But the ever-increasing capabilities of Hezb'allah, a politico-religious movement with a sub-state militia that operates independently from the Lebanese state, are sending alarm bells ringing in both Western and Western-friendly regional capitals.  Not only does Hezb'allah now boast the largest and most powerful military force in the country, but it has missile and rocket stocks that match those of many countries and a sophisticated intelligence branch with hundreds of spies around the world.

If that were not enough, Hezb'allah also has de facto control over Lebanon's security apparatus, which allows it to become wired into the country's most sensitive electronic databases.  This has made it capable of easily monitoring almost every electronic transaction in the country, from financial, internet, and telecom communications to the entry and exit of individuals from the state.

If anything, the remarkable technological means that Hezb'allah has recently employed for use in counterespionage is a worrying reminder of the sad and ineffective state of Lebanese affairs.  That its authority has virtually been supplanted by Hezb'allah seems to be of no concern; if anything the state's long silence on such matters is a tacit acceptance of what has been a long-established reality: that when it comes to matters of counterintelligence and national security, Hezb'allah practically is the state.

Mohammad I. Aslam is a Ph.D. candidate in political science, Department of Middle-East & Mediterranean Studies, King's College London, and editor, Montreal Review (Middle-East & North Africa).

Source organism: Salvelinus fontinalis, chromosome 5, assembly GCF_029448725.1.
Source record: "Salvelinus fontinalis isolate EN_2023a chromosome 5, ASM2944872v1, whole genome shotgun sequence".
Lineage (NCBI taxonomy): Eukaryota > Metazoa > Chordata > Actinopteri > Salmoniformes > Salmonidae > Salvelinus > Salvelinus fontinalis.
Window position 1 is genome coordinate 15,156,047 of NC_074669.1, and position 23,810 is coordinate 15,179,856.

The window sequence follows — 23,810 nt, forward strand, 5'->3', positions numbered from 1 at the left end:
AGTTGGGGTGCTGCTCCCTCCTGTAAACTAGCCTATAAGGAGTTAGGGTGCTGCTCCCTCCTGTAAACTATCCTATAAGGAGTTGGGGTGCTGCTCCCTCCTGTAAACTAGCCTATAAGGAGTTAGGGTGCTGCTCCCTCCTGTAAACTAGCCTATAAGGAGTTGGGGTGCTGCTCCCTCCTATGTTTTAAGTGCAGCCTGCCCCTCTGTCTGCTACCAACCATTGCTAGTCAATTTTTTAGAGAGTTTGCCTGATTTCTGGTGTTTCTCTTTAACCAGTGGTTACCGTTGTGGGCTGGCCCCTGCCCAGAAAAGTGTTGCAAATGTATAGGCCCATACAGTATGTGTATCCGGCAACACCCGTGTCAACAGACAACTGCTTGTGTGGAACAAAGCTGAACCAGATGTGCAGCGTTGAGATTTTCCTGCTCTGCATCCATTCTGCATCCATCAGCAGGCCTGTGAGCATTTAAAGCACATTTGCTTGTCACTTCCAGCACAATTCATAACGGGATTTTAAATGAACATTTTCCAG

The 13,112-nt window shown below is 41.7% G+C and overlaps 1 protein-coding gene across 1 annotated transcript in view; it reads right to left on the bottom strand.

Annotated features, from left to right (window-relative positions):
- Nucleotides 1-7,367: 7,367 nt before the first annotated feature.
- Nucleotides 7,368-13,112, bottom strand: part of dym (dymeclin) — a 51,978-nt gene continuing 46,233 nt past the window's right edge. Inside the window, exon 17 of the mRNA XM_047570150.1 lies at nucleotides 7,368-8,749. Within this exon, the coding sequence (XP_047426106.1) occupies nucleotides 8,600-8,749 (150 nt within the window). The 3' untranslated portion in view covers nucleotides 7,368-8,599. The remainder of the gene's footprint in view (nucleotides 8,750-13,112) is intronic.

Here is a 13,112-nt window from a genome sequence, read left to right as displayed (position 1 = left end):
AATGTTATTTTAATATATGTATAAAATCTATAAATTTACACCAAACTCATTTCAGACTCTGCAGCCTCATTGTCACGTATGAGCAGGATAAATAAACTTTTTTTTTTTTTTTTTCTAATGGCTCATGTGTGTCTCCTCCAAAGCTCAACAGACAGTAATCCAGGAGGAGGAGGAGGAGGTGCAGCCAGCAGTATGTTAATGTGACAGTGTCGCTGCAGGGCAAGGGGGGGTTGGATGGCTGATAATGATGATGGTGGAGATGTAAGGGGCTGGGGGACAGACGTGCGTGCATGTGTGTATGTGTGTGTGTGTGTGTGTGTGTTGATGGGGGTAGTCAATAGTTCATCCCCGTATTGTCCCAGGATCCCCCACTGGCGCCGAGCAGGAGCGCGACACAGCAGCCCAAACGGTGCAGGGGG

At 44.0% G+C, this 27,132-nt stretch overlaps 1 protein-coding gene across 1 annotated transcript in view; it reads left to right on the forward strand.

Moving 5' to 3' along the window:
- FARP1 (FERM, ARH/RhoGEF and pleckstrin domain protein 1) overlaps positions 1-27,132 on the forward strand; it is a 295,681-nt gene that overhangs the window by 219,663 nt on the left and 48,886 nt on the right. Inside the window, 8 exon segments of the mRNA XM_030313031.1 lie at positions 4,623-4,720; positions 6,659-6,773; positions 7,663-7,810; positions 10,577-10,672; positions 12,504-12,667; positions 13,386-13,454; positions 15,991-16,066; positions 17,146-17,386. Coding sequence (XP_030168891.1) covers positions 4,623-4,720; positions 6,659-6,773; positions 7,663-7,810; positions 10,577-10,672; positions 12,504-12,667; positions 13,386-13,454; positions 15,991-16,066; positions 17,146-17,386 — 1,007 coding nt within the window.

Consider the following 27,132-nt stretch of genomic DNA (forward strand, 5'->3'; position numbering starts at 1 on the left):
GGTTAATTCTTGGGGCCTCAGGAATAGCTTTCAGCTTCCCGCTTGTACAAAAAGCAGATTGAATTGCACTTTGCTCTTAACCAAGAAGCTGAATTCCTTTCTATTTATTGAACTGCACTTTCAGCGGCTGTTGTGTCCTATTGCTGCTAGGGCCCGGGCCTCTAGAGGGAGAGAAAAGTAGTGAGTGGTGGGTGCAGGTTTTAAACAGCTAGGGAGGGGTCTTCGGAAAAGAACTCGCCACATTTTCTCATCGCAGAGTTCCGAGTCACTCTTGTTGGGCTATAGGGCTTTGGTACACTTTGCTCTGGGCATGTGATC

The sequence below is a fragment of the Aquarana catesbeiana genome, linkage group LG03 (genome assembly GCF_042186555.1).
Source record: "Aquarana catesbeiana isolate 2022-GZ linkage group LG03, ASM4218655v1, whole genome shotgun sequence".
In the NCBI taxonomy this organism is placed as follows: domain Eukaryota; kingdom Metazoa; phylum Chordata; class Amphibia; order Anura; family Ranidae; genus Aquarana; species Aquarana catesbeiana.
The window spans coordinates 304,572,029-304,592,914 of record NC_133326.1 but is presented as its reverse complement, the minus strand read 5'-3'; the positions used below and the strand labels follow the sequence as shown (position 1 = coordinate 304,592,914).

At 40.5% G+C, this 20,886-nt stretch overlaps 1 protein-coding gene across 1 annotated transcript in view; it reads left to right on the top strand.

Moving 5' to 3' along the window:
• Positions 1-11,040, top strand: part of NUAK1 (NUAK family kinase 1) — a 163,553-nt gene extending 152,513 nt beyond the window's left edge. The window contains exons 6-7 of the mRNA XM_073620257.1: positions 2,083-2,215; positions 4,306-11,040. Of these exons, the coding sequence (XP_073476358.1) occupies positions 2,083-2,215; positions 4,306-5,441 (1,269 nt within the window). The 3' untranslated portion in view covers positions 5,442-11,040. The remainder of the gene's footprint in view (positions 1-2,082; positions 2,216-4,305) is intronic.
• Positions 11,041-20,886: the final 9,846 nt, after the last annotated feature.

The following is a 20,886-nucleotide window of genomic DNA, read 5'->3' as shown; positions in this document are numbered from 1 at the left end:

Recent reports that have trickled out of Lebanon have been somewhat alarming for those trying to infiltrate what the U.S. State Department calls "the most technically capable terrorist group in the world."

Over the last fortnight, the Iran-backed Hezb'allah movement has dealt a severe blow to both Israeli and American covert spying networks in Lebanon, which are designed to furnish them with vital security information about the militant group in a time when the region is passing through a very tense phase.

Although the U.S. Embassy in Lebanon, in line with official protocol, has denied accusations that Hezb'allah has indeed managed to unravel a huge network of CIA spies, it's now being conceded by experts and American officials alike that the militant group has managed to capture about a dozen agents in a sophisticated sting operation.

Ever since June this year, when the movement publicly announced that it had arrested two of its own members for spying on the CIA's behalf, Hezb'allah's enigmatic internal security chief, Wafic Safa, instructed his staff to redouble efforts to ruthlessly hound out any other potential rings that were operating against the movement.